By Paul Willcocks
VICTORIA - A Canadian citizen is snatched by U.S. police while changing planes in New York. The Americans send him to Jordan, then Syria, against his will. He spends a year in jail without being charged, facing a secret trial. Then he's returned to Canada without explanation.
And our government, the people who are supposed to be protecting Canadians from abuse, wants to keep the circumstances -- including its role -- a deep, dark secret.
Maher Arar was on his way back to his Ottawa home from a Tunisian holiday when he was arrested in New York and sent to the Mideast. American police or the CIA apparently considered him a suspected terrorist.
But what's supposed to happen in such cases that the Americans can either hold a suspect, if they have charges, or deport him to Canada.
So why was Arar, a software engineer, sent to Syria, locked up for a year and separated from his wife and two young children without any charge? What role did the Canadian government and the RCMP play in the affair? And now that he's released -- having missed a year of his childrens' lives while languishing in a Syrian jail -- what justification was there for the snatching of a Canadian citizen by three foreign governments?
None of your business, says the federal government. He's back in one piece, so just drop it. (I'm paraphrasing.)
It's not just Arar who wants answers. MPs from all parties have been trying to find out how and why this happened, and what role the Canadian government played.
They especially want to know whether the RCMP set Arar up, sharing intelligence with the U.S. that led to his imprisonment. (But not to any supportable charges.)
That seems a reasonable question.
But Solicitor General Wayne Easter won't answer the MPs' questions. "Aren't you as mad as a wet hen that [United States officials] took a Canadian citizen and sent him to a Syrian gulag?" Liberal MP John Harvard demanded at a foreign affairs committee meeting this week.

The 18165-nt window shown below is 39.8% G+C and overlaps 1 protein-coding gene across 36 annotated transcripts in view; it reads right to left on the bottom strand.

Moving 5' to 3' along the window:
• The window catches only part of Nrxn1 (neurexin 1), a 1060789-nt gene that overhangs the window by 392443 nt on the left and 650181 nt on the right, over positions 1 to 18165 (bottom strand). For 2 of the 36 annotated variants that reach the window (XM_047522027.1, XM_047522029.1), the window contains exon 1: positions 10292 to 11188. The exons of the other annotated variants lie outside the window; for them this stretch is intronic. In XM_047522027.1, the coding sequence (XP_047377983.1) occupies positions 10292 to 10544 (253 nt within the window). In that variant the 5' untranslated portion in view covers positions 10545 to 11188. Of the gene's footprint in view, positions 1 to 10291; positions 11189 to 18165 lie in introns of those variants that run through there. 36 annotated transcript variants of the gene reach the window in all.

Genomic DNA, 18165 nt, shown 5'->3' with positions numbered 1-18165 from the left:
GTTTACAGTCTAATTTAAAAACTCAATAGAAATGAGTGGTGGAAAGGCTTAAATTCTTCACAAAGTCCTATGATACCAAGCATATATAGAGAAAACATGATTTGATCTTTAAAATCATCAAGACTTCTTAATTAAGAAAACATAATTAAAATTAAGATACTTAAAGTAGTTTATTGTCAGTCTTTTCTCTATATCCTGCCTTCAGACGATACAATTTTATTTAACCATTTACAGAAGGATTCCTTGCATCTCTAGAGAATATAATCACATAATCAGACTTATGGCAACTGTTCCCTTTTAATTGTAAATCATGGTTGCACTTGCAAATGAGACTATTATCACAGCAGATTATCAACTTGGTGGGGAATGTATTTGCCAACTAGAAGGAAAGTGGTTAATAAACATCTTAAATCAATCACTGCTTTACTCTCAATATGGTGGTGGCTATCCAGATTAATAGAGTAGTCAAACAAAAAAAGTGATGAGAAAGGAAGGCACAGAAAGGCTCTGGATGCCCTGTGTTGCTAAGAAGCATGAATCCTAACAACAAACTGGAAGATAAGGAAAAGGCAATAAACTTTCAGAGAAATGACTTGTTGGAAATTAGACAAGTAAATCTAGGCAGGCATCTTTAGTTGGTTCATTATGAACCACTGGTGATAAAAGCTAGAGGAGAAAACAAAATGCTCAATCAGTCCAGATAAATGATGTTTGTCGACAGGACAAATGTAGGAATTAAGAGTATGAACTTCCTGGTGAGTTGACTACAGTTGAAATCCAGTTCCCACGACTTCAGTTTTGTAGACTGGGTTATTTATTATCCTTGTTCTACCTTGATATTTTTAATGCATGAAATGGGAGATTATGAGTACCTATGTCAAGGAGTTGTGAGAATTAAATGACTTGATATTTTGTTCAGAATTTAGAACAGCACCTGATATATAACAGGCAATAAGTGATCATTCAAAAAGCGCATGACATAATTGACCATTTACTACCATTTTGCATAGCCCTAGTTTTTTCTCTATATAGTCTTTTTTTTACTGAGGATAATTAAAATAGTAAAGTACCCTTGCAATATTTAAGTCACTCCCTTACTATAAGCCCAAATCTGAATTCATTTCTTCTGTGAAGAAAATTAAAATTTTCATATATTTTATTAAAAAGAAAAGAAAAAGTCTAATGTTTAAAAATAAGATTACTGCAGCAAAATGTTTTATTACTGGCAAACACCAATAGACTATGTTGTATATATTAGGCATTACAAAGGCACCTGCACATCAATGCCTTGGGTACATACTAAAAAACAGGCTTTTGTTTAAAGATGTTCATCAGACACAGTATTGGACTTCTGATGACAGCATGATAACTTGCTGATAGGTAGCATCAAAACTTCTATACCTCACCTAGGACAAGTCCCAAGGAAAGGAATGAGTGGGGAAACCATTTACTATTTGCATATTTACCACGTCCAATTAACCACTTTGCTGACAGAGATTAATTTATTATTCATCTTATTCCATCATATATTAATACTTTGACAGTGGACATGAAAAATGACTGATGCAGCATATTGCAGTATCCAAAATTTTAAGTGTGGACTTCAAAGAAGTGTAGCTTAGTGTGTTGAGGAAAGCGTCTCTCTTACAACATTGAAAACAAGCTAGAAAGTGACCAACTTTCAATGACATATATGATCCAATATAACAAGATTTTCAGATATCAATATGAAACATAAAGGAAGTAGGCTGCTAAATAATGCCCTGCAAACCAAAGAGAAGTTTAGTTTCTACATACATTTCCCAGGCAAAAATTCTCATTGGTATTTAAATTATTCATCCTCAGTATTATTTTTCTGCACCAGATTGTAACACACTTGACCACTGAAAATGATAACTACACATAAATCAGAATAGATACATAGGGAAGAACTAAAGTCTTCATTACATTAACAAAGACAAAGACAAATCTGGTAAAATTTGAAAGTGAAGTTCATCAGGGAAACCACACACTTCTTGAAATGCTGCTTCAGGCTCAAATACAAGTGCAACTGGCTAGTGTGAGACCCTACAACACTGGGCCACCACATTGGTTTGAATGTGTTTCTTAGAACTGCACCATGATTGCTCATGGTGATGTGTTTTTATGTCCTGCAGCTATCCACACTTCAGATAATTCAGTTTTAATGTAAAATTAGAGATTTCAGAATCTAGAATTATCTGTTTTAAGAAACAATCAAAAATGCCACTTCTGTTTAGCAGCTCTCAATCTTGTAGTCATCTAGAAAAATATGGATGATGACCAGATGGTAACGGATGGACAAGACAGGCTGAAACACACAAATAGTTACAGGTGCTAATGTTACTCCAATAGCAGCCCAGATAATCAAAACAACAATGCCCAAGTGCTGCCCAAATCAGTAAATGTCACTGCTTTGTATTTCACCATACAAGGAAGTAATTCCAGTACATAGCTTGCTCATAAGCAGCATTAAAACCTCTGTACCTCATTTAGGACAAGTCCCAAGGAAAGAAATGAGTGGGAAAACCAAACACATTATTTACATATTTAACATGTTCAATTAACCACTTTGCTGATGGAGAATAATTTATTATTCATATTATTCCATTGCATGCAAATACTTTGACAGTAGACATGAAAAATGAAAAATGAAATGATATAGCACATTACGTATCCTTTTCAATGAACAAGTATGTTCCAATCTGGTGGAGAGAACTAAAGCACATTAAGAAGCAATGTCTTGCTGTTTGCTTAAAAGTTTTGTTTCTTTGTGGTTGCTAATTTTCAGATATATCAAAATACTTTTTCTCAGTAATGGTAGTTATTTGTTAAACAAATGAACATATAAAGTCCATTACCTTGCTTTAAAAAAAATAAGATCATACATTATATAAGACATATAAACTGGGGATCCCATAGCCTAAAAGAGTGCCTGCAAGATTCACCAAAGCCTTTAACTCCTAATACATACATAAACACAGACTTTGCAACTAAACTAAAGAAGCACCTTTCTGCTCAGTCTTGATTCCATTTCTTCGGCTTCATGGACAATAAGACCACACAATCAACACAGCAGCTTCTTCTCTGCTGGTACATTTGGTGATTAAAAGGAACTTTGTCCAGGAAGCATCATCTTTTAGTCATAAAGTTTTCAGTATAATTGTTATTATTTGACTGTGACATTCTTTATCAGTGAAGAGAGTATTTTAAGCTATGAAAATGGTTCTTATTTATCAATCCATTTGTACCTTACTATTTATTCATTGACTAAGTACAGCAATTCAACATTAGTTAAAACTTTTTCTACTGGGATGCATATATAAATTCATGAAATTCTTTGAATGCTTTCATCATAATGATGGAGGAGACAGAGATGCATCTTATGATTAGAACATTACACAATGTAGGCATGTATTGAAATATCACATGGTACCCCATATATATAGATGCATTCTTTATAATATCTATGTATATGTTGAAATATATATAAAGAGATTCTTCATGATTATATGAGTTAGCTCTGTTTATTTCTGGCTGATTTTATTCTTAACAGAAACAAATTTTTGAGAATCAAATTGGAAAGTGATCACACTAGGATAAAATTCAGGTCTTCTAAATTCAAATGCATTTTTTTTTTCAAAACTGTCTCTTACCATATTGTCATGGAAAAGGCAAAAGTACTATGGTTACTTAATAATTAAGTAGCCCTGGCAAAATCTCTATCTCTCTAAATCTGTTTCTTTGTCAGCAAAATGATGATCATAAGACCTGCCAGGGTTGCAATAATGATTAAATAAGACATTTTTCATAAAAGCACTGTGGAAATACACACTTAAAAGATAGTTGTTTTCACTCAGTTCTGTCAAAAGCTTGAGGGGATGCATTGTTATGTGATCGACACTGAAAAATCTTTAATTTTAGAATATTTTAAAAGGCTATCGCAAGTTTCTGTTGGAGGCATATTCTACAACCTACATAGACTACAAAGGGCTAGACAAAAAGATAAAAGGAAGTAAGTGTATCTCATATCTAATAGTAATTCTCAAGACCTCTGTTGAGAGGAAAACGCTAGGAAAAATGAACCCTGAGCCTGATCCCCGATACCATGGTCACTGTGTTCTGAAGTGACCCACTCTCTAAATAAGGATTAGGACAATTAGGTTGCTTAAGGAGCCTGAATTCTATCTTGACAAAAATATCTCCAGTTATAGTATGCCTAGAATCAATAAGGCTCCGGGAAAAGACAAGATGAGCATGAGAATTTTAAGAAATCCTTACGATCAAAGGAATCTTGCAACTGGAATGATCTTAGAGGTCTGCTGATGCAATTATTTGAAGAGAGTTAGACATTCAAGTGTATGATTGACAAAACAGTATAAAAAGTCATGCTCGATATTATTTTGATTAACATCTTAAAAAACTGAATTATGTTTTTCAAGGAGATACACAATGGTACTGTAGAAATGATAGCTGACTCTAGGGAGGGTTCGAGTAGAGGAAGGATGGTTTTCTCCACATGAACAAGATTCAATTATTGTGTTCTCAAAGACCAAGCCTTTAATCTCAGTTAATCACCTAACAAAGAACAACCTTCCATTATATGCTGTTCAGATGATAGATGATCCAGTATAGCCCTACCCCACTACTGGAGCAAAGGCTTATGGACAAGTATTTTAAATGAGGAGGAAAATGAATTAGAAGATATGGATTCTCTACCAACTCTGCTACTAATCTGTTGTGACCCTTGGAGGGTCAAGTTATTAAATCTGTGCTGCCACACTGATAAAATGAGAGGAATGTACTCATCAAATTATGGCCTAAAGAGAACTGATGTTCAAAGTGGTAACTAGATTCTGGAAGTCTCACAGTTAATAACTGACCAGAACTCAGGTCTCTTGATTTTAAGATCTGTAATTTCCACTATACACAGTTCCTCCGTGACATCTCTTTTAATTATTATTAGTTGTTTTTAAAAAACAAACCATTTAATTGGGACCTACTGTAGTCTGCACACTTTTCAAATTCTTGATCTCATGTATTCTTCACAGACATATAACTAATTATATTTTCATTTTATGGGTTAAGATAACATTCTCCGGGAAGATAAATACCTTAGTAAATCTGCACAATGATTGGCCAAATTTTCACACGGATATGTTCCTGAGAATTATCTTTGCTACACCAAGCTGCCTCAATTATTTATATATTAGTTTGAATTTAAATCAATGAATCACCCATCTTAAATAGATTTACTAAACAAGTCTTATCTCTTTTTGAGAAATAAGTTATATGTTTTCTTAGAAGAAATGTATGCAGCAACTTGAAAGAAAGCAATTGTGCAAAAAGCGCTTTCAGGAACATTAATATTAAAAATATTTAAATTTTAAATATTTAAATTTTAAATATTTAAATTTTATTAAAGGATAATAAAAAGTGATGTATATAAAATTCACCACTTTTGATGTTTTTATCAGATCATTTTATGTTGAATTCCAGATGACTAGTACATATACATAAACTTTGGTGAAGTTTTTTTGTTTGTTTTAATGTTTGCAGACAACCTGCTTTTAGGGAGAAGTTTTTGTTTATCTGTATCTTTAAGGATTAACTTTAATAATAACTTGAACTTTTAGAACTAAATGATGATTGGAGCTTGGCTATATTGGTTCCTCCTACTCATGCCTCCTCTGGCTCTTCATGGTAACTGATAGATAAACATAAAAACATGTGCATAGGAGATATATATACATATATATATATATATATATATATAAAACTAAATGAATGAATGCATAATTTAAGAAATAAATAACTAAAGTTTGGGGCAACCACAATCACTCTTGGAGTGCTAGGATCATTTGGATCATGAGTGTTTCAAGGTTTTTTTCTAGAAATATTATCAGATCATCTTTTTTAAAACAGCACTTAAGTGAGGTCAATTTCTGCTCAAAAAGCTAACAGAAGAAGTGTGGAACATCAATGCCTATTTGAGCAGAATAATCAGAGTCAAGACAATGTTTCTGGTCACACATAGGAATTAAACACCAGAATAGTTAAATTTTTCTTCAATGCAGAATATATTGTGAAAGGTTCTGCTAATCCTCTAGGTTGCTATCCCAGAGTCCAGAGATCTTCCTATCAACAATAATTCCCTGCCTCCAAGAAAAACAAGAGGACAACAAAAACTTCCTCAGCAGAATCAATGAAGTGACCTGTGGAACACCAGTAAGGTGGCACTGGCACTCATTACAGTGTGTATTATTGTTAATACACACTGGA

Easter isn't mad. He stonewalled the committee. Discussing RCMP operational matters could compromise continuing investigations, he said. That's the same non-answer RCMP assistant commissioner Richard Proulx tried when he appeared before the committee.
MPs -- again, including Liberal MPs -- wanted to know what role the RCMP played in the arrest and whether they had told the Americans to grab Arar and send him to a Mideast jail. Proulx wouldn't answer. I'm the police, you're just MPs. Beat it. (I'm paraphrasing again.)
Prime Minister Jean Chretien said pretty much the same thing. "Every time that we have a problem in government we cannot have an inquiry on everything," he said.
A problem in government? A Canadian citizen is snatched and transported to Syria against his will, with no charges and no hearing, no access to a lawyer. He's questioned by the CIA, and his own government is denied access to him.
The rule of international law, and basic principles of human rights, were tossed aside.
Canadians deserve answers. Did the RCMP play a role in Arar's detention by the U.S.? They won't say, but the Americans say they grabbed Arar because of information provided by Canadian police.
Did the Canadian government play a role in having Arar sent to Syria -- the country he left 17 years ago as a teen? Was there an attempt to get around Canadian law, where some evidence is required before a person is arrested, by conspiring with the U.S. and Syria?
MPs from all parties haven't been able to get the answers to those questions, stonewalled by police and federal ministers.
The only solution left is a full, independent inquiry.
Our laws hold us all responsible for our actions. They are also intended to protect us from abuse by our governments.
Canadians need to know whether the government decided a citizen's rights didn't matter in this case.
Footnote: The Arar case also highlights the drift in Ottawa, where Chretien and Paul Martin are both acting like prime ministers, with the result that neither is really accountable for the decisions now being made. Chretien's desire to stay in power until February looks increasingly destructive.